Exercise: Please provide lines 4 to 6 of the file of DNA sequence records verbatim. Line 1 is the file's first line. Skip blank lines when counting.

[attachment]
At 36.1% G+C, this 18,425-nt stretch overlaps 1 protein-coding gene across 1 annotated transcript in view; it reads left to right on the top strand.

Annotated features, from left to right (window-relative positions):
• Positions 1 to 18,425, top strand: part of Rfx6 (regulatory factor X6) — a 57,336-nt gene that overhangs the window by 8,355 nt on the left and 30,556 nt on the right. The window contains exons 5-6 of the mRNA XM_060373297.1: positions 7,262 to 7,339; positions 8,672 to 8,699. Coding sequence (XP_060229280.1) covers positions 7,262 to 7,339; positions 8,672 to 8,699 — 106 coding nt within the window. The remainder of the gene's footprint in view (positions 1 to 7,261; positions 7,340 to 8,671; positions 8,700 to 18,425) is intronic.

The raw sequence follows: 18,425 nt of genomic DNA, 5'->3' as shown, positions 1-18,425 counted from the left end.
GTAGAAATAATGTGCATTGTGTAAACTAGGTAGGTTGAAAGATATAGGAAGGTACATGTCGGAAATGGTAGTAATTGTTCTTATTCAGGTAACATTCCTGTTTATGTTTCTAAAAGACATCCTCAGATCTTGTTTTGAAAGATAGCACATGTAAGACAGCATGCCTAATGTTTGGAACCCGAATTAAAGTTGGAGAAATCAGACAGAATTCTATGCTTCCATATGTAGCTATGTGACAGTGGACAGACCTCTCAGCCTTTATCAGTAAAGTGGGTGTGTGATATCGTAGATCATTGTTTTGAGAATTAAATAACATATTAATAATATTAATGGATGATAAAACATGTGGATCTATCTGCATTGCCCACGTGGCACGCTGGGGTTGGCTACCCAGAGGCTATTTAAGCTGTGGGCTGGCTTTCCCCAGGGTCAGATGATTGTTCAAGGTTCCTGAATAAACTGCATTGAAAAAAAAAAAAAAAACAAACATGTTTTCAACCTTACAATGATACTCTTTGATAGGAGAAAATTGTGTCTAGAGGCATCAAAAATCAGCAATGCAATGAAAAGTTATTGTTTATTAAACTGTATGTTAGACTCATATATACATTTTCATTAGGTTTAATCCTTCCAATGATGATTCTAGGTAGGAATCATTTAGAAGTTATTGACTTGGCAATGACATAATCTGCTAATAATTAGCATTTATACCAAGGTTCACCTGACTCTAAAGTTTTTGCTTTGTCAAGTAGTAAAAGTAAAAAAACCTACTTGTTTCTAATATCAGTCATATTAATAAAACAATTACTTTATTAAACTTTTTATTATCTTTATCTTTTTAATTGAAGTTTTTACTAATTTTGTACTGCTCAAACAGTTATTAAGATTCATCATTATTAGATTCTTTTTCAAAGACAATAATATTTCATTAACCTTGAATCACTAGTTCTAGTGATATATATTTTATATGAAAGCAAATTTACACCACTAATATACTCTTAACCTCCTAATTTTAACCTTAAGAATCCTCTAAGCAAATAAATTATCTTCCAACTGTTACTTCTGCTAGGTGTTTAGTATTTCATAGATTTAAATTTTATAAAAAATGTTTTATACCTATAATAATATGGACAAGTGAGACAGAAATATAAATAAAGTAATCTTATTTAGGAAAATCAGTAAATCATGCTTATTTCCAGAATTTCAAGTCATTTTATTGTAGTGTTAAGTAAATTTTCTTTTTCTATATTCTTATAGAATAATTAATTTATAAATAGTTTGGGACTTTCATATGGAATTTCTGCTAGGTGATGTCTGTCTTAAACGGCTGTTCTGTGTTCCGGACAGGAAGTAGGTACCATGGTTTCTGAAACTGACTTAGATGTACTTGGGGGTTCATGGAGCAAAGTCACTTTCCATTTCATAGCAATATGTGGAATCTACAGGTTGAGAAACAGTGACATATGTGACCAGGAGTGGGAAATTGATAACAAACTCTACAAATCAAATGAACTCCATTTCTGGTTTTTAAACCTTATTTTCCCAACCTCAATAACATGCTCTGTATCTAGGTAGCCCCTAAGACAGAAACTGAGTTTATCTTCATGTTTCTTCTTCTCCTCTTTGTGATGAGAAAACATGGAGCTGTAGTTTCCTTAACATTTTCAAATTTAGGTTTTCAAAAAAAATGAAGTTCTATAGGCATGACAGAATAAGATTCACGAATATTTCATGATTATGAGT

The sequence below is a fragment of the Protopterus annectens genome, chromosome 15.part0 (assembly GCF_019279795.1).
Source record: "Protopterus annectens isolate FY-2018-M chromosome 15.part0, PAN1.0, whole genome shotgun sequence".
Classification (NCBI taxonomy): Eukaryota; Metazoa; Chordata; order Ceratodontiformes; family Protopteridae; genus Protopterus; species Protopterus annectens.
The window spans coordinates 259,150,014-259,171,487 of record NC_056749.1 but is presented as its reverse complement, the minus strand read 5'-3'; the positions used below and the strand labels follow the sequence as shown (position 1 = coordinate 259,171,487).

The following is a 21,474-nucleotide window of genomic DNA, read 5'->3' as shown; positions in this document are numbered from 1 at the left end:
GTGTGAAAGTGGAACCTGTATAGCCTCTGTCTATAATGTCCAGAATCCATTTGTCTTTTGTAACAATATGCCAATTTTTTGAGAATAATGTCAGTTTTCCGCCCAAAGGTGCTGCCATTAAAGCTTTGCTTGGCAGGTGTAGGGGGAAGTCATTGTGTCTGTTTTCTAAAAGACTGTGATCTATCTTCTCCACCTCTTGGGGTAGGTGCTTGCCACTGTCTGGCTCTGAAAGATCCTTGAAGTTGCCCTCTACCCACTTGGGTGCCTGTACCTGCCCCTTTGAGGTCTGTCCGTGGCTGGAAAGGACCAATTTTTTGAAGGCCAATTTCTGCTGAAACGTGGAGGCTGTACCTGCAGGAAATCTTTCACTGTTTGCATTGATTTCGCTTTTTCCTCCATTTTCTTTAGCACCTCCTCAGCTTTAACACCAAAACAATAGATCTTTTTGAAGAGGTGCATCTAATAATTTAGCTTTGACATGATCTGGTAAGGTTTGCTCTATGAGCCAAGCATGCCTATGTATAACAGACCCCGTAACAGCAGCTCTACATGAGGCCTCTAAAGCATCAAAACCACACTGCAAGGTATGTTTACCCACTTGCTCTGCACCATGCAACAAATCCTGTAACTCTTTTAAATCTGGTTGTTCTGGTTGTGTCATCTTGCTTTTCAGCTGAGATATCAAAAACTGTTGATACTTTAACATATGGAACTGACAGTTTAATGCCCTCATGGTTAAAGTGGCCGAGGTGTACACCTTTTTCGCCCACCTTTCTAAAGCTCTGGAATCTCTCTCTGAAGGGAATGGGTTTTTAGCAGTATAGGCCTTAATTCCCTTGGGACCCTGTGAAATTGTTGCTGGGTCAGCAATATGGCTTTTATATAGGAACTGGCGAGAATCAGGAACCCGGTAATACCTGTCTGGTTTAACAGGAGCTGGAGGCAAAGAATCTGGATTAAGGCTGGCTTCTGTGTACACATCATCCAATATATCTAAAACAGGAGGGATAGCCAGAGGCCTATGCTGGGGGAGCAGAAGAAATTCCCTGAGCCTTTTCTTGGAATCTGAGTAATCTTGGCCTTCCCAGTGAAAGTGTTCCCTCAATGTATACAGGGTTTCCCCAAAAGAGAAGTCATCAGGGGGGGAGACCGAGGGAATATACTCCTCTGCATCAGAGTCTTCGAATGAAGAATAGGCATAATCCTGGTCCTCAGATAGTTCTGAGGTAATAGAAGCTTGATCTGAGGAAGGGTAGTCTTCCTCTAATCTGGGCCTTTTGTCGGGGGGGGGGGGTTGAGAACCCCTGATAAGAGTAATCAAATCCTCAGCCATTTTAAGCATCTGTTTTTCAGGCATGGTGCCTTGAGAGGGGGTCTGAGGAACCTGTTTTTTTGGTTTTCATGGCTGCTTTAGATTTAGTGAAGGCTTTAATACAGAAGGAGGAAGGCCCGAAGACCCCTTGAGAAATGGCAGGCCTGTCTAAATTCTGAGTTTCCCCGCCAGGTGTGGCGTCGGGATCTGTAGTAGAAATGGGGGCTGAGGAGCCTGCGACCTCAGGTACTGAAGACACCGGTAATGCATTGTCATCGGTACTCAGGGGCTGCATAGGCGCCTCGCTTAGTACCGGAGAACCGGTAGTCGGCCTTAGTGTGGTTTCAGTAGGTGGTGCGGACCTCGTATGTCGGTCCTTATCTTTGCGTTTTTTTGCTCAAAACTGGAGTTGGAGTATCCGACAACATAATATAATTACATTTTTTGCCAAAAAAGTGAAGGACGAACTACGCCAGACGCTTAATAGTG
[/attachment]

The raw sequence follows: 18,425 nt of genomic DNA, 5'->3' as shown, positions 1-18,425 counted from the left end.
GTAGAAATAATGTGCATTGTGTAAACTAGGTAGGTTGAAAGATATAGGAAGGTACATGTCGGAAATGGTAGTAATTGTTCTTATTCAGGTAACATTCCTGTTTATGTTTCTAAAAGACATCCTCAGATCTTGTTTTGAAAGATAGCACATGTAAGACAGCATGCCTAATGTTTGGAACCCGAATTAAAGTTGGAGAAATCAGACAGAATTCTATGCTTCCATATGTAGCTATGTGACAGTGGACAGACCTCTCAGCCTTTATCAGTAAAGTGGGTGTGTGATATCGTAGATCATTGTTTTGAGAATTAAATAACATATTAATAATATTAATGGATGATAAAACATGTGGATCTATCTGCATTGCCCACGTGGCACGCTGGGGTTGGCTACCCAGAGGCTATTTAAGCTGTGGGCTGGCTTTCCCCAGGGTCAGATGATTGTTCAAGGTTCCTGAATAAACTGCATTGAAAAAAAAAAAAAAAACAAACATGTTTTCAACCTTACAATGATACTCTTTGATAGGAGAAAATTGTGTCTAGAGGCATCAAAAATCAGCAATGCAATGAAAAGTTATTGTTTATTAAACTGTATGTTAGACTCATATATACATTTTCATTAGGTTTAATCCTTCCAATGATGATTCTAGGTAGGAATCATTTAGAAGTTATTGACTTGGCAATGACATAATCTGCTAATAATTAGCATTTATACCAAGGTTCACCTGACTCTAAAGTTTTTGCTTTGTCAAGTAGTAAAAGTAAAAAAACCTACTTGTTTCTAATATCAGTCATATTAATAAAACAATTACTTTATTAAACTTTTTATTATCTTTATCTTTTTAATTGAAGTTTTTACTAATTTTGTACTGCTCAAACAGTTATTAAGATTCATCATTATTAGATTCTTTTTCAAAGACAATAATATTTCATTAACCTTGAATCACTAGTTCTAGTGATATATATTTTATATGAAAGCAAATTTACACCACTAATATACTCTTAACCTCCTAATTTTAACCTTAAGAATCCTCTAAGCAAATAAATTATCTTCCAACTGTTACTTCTGCTAGGTGTTTAGTATTTCATAGATTTAAATTTTATAAAAAATGTTTTATACCTATAATAATATGGACAAGTGAGACAGAAATATAAATAAAGTAATCTTATTTAGGAAAATCAGTAAATCATGCTTATTTCCAGAATTTCAAGTCATTTTATTGTAGTGTTAAGTAAATTTTCTTTTTCTATATTCTTATAGAATAATTAATTTATAAATAGTTTGGGACTTTCATATGGAATTTCTGCTAGGTGATGTCTGTCTTAAACGGCTGTTCTGTGTTCCGGACAGGAAGTAGGTACCATGGTTTCTGAAACTGACTTAGATGTACTTGGGGGTTCATGGAGCAAAGTCACTTTCCATTTCATAGCAATATGTGGAATCTACAGGTTGAGAAACAGTGACATATGTGACCAGGAGTGGGAAATTGATAACAAACTCTACAAATCAAATGAACTCCATTTCTGGTTTTTAAACCTTATTTTCCCAACCTCAATAACATGCTCTGTATCTAGGTAGCCCCTAAGACAGAAACTGAGTTTATCTTCATGTTTCTTCTTCTCCTCTTTGTGATGAGAAAACATGGAGCTGTAGTTTCCTTAACATTTTCAAATTTAGGTTTTCAAAAAAAATGAAGTTCTATAGGCATGACAGAATAAGATTCACGAATATTTCATGATTATGAGT

The sequence below is a fragment of the Protopterus annectens genome, chromosome 15.part0 (assembly GCF_019279795.1).